New project from Michael Jason Enriquez, who brought you Cholafied a couple months back. Enriquez, still a student in advertising, is quickly developing a strong track record within the visual realm. It seems that he is able to communicate his pop culture impressions with enormous clarity and ease. Pretty unique quality of execution from someone in such an early stage of his career. Big ups.
The new series is entitled Mugshot Doppelgangers. Enriquez has taken some fairly ubiquitous celebrity mugshots and inserted them into an early 20th-century context:
…Our current mugshots of the rich and famous are plastered with every article, and blog these days, but look uninspired and cheap. That’s why I wanted to bring our celebrity mugshots back to a time when love and care was taken to compose a more artful mugshot – back to the 1920’s…
…We’re so used to seeing celebrity faces on our tv, on blogs, and we even know what their mugshots look like. The tacky looking mugshots we have today are in stark contrast to the mugshots taken in the 1920’s. Vintage mugshots have an eerie beauty to them that’s lost in current mugshot photography…
Definitely someone to keep tabs on in the future. See more Celebrity Mugshot Doppelgangers after the jump.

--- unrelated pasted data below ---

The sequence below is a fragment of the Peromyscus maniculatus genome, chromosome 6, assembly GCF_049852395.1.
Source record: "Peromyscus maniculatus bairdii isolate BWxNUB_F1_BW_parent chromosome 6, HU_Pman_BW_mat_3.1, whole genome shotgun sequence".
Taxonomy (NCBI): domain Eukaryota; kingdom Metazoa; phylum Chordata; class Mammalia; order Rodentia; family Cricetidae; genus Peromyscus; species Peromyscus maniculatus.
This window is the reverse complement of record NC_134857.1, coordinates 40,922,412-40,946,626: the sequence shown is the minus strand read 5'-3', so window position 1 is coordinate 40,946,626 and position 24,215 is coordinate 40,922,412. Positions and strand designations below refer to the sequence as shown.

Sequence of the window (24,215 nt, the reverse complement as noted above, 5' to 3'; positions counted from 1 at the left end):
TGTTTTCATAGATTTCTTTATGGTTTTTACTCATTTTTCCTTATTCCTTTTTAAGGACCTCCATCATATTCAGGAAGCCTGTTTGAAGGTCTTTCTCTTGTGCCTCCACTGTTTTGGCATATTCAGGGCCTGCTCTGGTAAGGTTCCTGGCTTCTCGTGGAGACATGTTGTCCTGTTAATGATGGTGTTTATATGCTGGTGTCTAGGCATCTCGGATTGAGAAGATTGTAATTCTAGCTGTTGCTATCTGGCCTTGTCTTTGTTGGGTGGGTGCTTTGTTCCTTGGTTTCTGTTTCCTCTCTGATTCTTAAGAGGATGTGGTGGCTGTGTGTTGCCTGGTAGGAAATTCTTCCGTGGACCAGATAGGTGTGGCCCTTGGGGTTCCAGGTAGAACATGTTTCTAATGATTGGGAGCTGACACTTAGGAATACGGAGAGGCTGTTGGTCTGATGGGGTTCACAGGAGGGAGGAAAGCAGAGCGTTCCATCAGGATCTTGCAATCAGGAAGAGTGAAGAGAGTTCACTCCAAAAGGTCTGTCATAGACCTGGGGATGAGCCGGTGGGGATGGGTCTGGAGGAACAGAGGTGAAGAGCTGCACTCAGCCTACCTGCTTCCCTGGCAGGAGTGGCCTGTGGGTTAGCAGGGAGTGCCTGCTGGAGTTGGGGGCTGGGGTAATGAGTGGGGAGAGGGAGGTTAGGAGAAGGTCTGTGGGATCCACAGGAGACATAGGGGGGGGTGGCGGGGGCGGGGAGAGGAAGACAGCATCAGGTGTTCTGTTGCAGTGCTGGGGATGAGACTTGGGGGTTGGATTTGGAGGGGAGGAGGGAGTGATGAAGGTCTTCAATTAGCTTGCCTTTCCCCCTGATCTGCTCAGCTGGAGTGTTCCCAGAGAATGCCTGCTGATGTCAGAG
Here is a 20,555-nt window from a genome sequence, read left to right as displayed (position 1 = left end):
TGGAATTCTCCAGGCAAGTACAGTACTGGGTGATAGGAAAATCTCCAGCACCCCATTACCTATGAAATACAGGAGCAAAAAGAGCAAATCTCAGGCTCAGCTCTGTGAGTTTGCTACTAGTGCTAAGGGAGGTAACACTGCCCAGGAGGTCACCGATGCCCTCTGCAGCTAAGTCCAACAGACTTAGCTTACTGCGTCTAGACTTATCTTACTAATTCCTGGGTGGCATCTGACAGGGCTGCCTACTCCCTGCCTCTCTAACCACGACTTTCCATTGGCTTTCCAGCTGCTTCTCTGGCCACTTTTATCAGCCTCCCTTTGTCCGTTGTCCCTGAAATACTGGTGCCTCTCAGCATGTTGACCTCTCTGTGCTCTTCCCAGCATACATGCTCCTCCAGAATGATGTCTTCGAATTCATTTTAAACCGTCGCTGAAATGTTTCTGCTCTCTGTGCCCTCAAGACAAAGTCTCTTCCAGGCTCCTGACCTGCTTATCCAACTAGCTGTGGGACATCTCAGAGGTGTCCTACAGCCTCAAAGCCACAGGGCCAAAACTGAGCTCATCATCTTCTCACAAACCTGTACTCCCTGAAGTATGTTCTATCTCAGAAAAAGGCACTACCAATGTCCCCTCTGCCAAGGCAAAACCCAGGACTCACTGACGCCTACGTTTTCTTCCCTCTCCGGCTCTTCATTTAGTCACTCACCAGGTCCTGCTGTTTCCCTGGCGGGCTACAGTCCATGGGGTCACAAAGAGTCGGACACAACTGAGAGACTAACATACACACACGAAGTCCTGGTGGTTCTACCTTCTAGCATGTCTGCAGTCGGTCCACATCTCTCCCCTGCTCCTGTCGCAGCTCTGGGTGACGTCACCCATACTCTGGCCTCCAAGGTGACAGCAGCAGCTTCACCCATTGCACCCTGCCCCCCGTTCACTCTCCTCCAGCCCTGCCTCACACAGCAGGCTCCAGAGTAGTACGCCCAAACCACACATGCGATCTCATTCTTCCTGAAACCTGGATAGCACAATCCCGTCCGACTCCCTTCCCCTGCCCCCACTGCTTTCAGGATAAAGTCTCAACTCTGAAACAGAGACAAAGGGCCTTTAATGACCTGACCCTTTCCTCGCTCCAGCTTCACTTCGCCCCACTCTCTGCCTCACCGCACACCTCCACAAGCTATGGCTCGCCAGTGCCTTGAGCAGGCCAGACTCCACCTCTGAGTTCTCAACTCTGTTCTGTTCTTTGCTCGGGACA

Michael Jason Enriquez’s (an Advertising student at Art Center College of Design) Cholafied comes from the mind of an LA kid who grew up in the 90’s. It’s a throwback to Chola gangster style: Sharpied eyebrows, dark lipliner, and the fumes from a can of Aqua Net. It’s a product of LA where subcultures, celebrity obsession, street art, and stupidity are rolled up together like one of those bacon wrapped hot dogs sold on Hollywood Blvd.
Things can get jumbled up living in LA. It can be very glossy and image based. The many subcultures in the city are a reflection of wanting a sense of belonging in what some consider a very lonely city. This is a town where icons are manufactured. We have the Kardashians, American Idol, and Lindsay Lohan. We root for these people, we rally behind them, and then we beat them up to see if they can stand back up again, like jumping them into a gang.
Cholafied tries to capture as many different fandoms as possible on the site. Tumblr is perfect for this because people in the different fan bases reblog and ‘like’ the same things between each other. There is a group mentality that draws an odd parallel to gangs. So Cholafied labels a cultural icon a chola, gives them a chola look, and then jumps them into a gang of ridiculousness by posting them on the site.